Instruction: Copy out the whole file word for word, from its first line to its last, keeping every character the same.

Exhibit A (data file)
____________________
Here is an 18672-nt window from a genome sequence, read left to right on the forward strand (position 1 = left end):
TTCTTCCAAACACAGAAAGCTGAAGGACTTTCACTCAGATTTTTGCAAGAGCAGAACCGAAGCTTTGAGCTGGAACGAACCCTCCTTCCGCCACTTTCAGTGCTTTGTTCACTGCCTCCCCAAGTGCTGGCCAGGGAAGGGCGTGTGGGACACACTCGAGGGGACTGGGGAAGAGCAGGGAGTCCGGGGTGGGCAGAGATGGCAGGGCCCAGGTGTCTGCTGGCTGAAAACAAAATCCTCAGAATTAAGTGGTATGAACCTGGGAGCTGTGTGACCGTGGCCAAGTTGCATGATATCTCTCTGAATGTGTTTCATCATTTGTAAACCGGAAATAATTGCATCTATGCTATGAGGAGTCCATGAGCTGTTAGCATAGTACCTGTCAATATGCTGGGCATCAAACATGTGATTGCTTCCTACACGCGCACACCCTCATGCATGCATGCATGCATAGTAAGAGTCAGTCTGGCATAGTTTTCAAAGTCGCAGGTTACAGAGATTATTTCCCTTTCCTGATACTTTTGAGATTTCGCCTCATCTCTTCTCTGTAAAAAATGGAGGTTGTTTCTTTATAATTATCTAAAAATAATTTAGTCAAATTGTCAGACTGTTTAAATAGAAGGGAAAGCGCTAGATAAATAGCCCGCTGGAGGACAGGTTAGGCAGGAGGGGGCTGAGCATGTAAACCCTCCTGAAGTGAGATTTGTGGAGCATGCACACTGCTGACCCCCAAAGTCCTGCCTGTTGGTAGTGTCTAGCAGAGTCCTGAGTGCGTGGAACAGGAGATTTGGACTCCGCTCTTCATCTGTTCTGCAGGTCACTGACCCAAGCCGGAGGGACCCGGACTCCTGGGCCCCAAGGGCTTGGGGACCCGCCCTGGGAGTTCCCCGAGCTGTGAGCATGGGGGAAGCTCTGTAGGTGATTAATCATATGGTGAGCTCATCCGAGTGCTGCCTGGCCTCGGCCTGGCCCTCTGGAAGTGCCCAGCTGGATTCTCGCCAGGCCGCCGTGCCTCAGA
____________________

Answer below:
Here is an 18672-nt window from a genome sequence, read left to right on the forward strand (position 1 = left end):
TTCTTCCAAACACAGAAAGCTGAAGGACTTTCACTCAGATTTTTGCAAGAGCAGAACCGAAGCTTTGAGCTGGAACGAACCCTCCTTCCGCCACTTTCAGTGCTTTGTTCACTGCCTCCCCAAGTGCTGGCCAGGGAAGGGCGTGTGGGACACACTCGAGGGGACTGGGGAAGAGCAGGGAGTCCGGGGTGGGCAGAGATGGCAGGGCCCAGGTGTCTGCTGGCTGAAAACAAAATCCTCAGAATTAAGTGGTATGAACCTGGGAGCTGTGTGACCGTGGCCAAGTTGCATGATATCTCTCTGAATGTGTTTCATCATTTGTAAACCGGAAATAATTGCATCTATGCTATGAGGAGTCCATGAGCTGTTAGCATAGTACCTGTCAATATGCTGGGCATCAAACATGTGATTGCTTCCTACACGCGCACACCCTCATGCATGCATGCATGCATAGTAAGAGTCAGTCTGGCATAGTTTTCAAAGTCGCAGGTTACAGAGATTATTTCCCTTTCCTGATACTTTTGAGATTTCGCCTCATCTCTTCTCTGTAAAAAATGGAGGTTGTTTCTTTATAATTATCTAAAAATAATTTAGTCAAATTGTCAGACTGTTTAAATAGAAGGGAAAGCGCTAGATAAATAGCCCGCTGGAGGACAGGTTAGGCAGGAGGGGGCTGAGCATGTAAACCCTCCTGAAGTGAGATTTGTGGAGCATGCACACTGCTGACCCCCAAAGTCCTGCCTGTTGGTAGTGTCTAGCAGAGTCCTGAGTGCGTGGAACAGGAGATTTGGACTCCGCTCTTCATCTGTTCTGCAGGTCACTGACCCAAGCCGGAGGGACCCGGACTCCTGGGCCCCAAGGGCTTGGGGACCCGCCCTGGGAGTTCCCCGAGCTGTGAGCATGGGGGAAGCTCTGTAGGTGATTAATCATATGGTGAGCTCATCCGAGTGCTGCCTGGCCTCGGCCTGGCCCTCTGGAAGTGCCCAGCTGGATTCTCGCCAGGCCGCCGTGCCTCAGA